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The Record • Saturday, October 9, 2010 • A03

◗IN THE NEWS Homelessness Action Week events in city ◗P5 Builders’ Awards honour Royal City’s best ◗P9

Howay gets facelift – others get upgrades BY NIKI HOPE REPORTER

The board of education held its first public meeting of the school year at the recently spruced up F.W. Howay Elementary, a school that got $400,000 in upgrades over the summer. The school’s renos included a new fire sprinkler system, new hallway and classroom flooring, asbestos abatement, painting inside and out, new ceiling tiles and electrical upgrades. “In my opinion, Howay isn’t one of the oldest schools in the district, but it was in the most

need (of upgrades),” Doug Templeton, the district’s director of facilities and operations, told the board of education. Howay parents had been calling for worn-out carpets at the school to be replaced for the last couple of years. “We are very pleased with the renovations,” Howay parent and district parent advisory council chair Paul Johansen told The Record. “Children, parents and staff were very happy with the renos, and they were long overdue.” Howay’s office was also moved from the back of the school to the

front, for security purposes. Howay is just one of a number of schools where maintenance work is underway. Much of the work was completed during the summer school break, but work will continue during the fall and winter months, Templeton told the board. The restoration of the annual maintenance grant, a provincial grant given to school districts, enabled the district to pay for the much-needed work at Howay and other schools. The ministry had axed the maintenance grant in August 2009 without warning. That grant

brought $1.1 million into the district. The district has also devised a five-year plan for minor renovations at schools. The plan is subject to funding, Templeton told the board.

MORE WORK: Here’s a summary of other recent work at city schools: Herbert Spencer – classroom carpets replaced with lino – portable move to John Robson fullday kindergarten prep Connaught Heights – exterior and some interior paint

– fire sprinkler system Hume Park – mechanical upgrade Richard McBride – sand and refinish gym and stage Lord Kelvin – sand and refinish stage – full-day kindergarten site prep John Robson – relocate portable from Herbert Spencer FDK Lord Tweedsmuir – full-day kindergarten site prep Queen Elizabeth – full-day kindergarten site prep – roofing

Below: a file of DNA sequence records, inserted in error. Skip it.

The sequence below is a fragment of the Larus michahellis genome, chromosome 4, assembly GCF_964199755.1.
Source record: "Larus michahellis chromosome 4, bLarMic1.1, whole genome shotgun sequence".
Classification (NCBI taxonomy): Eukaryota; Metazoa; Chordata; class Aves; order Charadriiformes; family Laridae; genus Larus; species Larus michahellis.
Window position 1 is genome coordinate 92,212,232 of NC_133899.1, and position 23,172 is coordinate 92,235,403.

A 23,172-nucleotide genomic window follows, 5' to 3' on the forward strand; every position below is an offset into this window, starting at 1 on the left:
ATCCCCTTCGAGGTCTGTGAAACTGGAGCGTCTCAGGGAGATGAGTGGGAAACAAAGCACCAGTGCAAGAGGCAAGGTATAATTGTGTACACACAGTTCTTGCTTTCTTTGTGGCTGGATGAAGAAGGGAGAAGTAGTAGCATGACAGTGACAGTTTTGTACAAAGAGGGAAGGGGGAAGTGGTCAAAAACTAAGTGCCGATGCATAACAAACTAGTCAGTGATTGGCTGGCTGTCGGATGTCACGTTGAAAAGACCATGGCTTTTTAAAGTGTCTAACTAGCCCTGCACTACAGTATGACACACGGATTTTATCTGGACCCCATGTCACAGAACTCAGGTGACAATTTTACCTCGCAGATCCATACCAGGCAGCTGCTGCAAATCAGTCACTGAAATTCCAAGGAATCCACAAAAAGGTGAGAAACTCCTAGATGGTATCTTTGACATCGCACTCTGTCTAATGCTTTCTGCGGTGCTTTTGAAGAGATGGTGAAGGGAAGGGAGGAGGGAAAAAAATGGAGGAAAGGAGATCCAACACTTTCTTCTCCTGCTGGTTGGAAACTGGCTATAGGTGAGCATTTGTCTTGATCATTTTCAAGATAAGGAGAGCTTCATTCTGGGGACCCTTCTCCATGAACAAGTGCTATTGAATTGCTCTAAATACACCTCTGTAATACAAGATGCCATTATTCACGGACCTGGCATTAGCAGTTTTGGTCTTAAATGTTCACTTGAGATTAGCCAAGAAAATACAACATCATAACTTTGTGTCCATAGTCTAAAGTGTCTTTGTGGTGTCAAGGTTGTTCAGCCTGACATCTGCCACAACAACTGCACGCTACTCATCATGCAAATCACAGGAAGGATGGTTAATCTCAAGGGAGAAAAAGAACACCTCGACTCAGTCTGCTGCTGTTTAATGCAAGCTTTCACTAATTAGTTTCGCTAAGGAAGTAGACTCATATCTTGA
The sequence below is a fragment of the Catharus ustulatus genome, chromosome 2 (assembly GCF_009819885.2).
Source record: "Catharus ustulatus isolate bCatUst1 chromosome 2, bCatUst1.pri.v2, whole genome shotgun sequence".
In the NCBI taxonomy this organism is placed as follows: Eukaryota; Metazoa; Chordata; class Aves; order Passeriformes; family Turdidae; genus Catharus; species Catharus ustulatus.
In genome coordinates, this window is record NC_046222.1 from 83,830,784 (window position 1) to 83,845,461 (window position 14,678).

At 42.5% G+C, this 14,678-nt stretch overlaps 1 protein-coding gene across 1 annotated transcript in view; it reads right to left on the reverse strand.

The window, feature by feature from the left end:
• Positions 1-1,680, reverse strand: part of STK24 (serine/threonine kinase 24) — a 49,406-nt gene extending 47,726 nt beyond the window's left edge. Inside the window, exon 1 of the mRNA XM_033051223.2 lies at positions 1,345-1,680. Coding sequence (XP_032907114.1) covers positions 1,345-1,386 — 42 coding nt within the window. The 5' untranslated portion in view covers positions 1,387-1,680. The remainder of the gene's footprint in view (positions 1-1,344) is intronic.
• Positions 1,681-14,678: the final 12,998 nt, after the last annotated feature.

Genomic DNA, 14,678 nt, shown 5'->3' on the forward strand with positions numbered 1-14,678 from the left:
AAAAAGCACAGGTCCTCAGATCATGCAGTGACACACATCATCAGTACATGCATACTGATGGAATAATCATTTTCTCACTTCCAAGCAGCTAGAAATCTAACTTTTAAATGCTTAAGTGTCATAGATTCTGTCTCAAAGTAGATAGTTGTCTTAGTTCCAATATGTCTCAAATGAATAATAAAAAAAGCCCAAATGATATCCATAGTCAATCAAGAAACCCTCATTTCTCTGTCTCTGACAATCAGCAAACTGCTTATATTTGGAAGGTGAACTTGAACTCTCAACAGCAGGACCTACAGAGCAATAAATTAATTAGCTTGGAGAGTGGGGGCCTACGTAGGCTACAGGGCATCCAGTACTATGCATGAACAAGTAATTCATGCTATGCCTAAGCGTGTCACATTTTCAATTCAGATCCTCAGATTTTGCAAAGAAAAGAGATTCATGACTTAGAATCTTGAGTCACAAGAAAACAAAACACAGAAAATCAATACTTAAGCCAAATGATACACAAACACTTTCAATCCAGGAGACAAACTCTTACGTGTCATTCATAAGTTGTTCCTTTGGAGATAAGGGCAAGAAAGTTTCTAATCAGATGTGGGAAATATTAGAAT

River ride: A boater zips down the Fraser River in front of the Quay during one of the summerlike days last week. Larry Wright/ THE RECORD

Rare heritage duplex will be restored BY THERESA MCMANUS REPORTER

It was built on a small apple orchard sometime in the late 1800s, and now a city duplex will become a triplex and have an option of becoming a four-plex in the future. Council has approved a heritage revitalization agreement to convert the existing duplex at 437 Seventh St. into three residential units and retain the option of adding a fourth unit in the future. The building is located on land that’s designated as community commercial districts highrise. Julie Schueck, the city’s heritage planner, said the heritage revitalization agreement allows a residence to be provided at grade in a commercial zone. She said it also allows off-street parking, which

has been a concern expressed by some neighbours. “The site has never had on-site parking,” she said. “There is no way to get it on site because it is so small.” A small apple orchard was once located at the property. A highrise and one-storey commercial building are located next to the home. According to the a statement of significance prepared about the property, the house was built in 1893 and is valued for its association with the very early residential development of the uptown neighbourhood. “A landmark in this neighbourhood of mixed-used buildings of a variety of ages and building styles, the house is significant for its age and is one of the last remaining indicators of the very early housing developments in the uptown

neighbourhood, in what was originally a residential subdivision of the downtown centre of New Westminster in the 1860s and ’70s,” said the document. “Its context has shifted with changes to the neighbourhood, and it is now close to a major commercial centre.” Schueck said she knows of only two other pre-1900 duplexes located in the city. “It’s a rare example of a pre-1900 duplex. It’s really neat,” she said. “It’s in pretty good shape.” In addition to being valued as a duplex residence and for its age, the house was the home of Francis Orra Canfield, who’s considered a prominent figure in the city’s history. A principal of Lord Kelvin school and a leader in the education field, he was also active in a number of community groups and benevolent associations.

“Previous to the purchase by the current owners, the property was rundown and the city had many enforcement issues with former occupants,” said a staff report. “The applicants, through their considerable financial and emotional commitment, are restoring the house and making a significant improvement to the streetscape. Although some work has been carried out without permits, the quality of the work is in keeping with current heritage conservation standards.” The owners are proposing to create two rental units on the northwest side of the building and an owner-occupied unit on the other side of the house. They would also like the option of converting the owner-occupied unit’s main floor into a fourth unit in the future, which would reduce the size of their own unit. Follow Theresa on

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New West Record - October 9, 2010  

New West Record - October 9, 2010 printed edition

New West Record - October 9, 2010  

New West Record - October 9, 2010 printed edition